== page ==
Someone might have once told you that human beings use only 10% of our brains. The implication is that we have vast, untapped stores of cerebral power waiting to be discovered. In truth, this is a myth widely debunked by neurologists.
If your business receives large amounts of cash or cash equivalents, you may be required to report these transactions to the IRS. What are the requirements?
By: William D. Oyster, CPA Member of the Firm
By: Teena R. Curnow, CPA Audit Manager Government Accounting Standards Board (GASB) Statement No. 84 establishes criteria for identifying fiduciary activities. The Statement was effective for periods beginning after December 15, 2019 (after the passing of GASB No. 95).
Auditors typically deliver financial statements to calendar-year businesses in the spring. A useful tool that accompanies the annual report is the management letter.
If you have a parent entering a nursing home, you may not be thinking about taxes. But there are a number of possible tax implications. Here are five. 1. Long-term medical care
No not-for-profit looks forward to annual audits. But regular maintenance and preparation specific to an impending audit can make the process less disruptive. We recommend taking the following steps. 1. Reconcile routinely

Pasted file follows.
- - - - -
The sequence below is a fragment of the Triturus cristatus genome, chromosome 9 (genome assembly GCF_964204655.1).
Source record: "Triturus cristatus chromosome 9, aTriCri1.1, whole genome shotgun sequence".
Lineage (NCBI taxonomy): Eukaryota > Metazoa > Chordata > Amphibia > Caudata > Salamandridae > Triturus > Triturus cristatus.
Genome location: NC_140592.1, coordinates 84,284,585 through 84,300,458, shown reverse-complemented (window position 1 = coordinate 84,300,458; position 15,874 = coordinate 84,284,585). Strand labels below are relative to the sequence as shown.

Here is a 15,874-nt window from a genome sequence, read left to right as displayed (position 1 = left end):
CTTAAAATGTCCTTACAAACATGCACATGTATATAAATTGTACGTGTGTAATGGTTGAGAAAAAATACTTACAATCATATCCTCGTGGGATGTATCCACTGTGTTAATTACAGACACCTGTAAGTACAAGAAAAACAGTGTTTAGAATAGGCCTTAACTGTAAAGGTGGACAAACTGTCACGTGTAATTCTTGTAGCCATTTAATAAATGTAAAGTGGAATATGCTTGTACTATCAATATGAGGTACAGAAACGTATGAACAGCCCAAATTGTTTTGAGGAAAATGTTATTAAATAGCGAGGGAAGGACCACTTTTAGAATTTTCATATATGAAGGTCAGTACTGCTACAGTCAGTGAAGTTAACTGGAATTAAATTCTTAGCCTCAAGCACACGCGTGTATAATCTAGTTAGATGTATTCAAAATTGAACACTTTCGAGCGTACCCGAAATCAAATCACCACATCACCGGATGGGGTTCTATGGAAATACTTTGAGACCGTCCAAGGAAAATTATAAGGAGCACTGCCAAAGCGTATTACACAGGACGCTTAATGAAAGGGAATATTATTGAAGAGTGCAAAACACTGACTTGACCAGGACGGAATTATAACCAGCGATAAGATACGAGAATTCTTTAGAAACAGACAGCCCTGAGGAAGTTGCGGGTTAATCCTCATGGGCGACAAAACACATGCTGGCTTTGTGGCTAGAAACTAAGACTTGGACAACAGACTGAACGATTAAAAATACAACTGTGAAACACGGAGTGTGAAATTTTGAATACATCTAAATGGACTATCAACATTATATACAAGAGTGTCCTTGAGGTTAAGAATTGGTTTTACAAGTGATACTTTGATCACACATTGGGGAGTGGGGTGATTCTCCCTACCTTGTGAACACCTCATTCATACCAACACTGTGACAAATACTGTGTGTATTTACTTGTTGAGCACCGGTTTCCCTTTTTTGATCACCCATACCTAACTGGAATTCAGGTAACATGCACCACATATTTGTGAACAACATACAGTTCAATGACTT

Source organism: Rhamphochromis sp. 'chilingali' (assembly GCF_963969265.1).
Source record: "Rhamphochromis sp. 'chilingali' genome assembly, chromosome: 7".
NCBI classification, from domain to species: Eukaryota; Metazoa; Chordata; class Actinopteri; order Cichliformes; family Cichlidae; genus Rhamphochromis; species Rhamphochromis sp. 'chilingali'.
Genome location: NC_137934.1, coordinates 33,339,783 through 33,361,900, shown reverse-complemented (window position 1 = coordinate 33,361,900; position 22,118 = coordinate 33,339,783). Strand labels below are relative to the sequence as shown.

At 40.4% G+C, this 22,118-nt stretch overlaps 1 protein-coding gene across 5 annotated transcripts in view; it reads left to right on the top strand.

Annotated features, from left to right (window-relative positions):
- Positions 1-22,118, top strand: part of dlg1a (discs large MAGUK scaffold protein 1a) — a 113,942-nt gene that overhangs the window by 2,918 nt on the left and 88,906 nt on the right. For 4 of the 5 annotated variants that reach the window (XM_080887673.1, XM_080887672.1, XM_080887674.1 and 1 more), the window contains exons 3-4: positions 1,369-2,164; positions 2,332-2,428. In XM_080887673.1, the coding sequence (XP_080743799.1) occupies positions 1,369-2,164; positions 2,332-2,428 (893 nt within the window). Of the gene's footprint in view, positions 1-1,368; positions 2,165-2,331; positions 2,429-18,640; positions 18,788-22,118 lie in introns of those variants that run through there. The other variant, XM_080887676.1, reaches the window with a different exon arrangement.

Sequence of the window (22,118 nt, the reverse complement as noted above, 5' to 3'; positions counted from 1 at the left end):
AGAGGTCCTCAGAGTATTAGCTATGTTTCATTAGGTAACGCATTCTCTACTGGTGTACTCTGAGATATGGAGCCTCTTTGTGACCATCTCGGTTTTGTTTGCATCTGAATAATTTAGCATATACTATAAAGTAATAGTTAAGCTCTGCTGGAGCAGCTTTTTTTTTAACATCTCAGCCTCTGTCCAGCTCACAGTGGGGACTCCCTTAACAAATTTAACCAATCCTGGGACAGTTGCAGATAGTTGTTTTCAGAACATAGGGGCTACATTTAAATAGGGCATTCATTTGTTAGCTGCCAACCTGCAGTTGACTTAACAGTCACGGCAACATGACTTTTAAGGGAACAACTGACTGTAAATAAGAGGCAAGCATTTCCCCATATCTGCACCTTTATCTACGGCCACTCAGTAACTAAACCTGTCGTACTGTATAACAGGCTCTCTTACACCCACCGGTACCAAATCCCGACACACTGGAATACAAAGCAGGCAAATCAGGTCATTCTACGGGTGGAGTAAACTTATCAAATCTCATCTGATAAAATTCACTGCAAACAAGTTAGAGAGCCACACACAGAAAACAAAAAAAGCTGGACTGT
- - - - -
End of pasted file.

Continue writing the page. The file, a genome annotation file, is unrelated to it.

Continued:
There are many ways to encourage delinquent customers to pay. QuickBooks Online’s statements may be effective for you.
Perhaps you operate your small business as a sole proprietorship and want to form a limited liability company (LLC) to protect your assets. Or maybe you are launching a new business and want to know your options for setting it up.
Although probate can be time consuming and expensive, one of its biggest downsides is that it’s public — anyone who’s interested can find out what assets you owned and how they’re being distributed after your death.